I know it has been a huge transition for Caitlin, leaving behind much that was dear to her in the midwest, and I am deeply grateful that she felt able to make that leap, and that we have an opportunity to create a new life together, with hopefully many adventures in many different places.
‘An old buddha [Hongzhi] said, “Reach over to grasp what’s there, and bring its workings right here.”
When you take on sustaining this, all things, bodies, actions, and buddhas become intimate with you. These actions, things, bodies, and buddhas are simply covered [immersed] in acceptance. Because they are simply covered in acceptance, they are just dropped off.
The covered eye is the radiance of one hundred grass tips; do not be swayed [into thinking] that it does not see one thing, does not see a single matter. The covered eye reaches this thing and that thing. Throughout journeys, while taking on coming and going, or while leaving and entering by the same gate, nothing is hidden in the entire world, and so the World-Honored One’s intimate language, intimate realization, intimate practice, and intimate entrustment are present.’ (Shobogenzo Gyobutsu Iigi)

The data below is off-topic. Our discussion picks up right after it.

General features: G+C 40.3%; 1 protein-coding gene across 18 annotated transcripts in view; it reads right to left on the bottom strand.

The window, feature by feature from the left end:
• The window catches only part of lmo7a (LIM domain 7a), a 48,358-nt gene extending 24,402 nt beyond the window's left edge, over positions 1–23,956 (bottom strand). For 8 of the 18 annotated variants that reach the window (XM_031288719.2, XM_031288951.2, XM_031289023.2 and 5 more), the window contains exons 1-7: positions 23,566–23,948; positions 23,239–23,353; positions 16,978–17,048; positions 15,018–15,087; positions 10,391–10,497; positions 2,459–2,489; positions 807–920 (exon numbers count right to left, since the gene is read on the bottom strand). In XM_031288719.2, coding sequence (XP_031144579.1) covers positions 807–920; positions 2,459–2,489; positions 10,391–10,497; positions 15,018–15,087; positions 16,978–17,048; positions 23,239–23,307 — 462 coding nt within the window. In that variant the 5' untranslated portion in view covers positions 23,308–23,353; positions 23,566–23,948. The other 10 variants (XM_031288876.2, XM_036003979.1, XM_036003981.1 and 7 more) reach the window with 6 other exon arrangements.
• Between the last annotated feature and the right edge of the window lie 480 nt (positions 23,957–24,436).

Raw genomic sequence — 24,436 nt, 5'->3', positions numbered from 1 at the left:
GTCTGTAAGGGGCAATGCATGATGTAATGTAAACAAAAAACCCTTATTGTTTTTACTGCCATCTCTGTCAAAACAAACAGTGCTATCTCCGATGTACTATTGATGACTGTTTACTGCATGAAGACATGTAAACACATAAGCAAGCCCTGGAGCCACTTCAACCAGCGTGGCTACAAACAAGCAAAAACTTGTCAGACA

As I typed out the last word of the passage, my keyboard suggested the emoji 🎁 . And why not, after all? When we see things intimately, and immerse them in acceptance of what they are, they do not just become one, but they become the complete gift of themselves.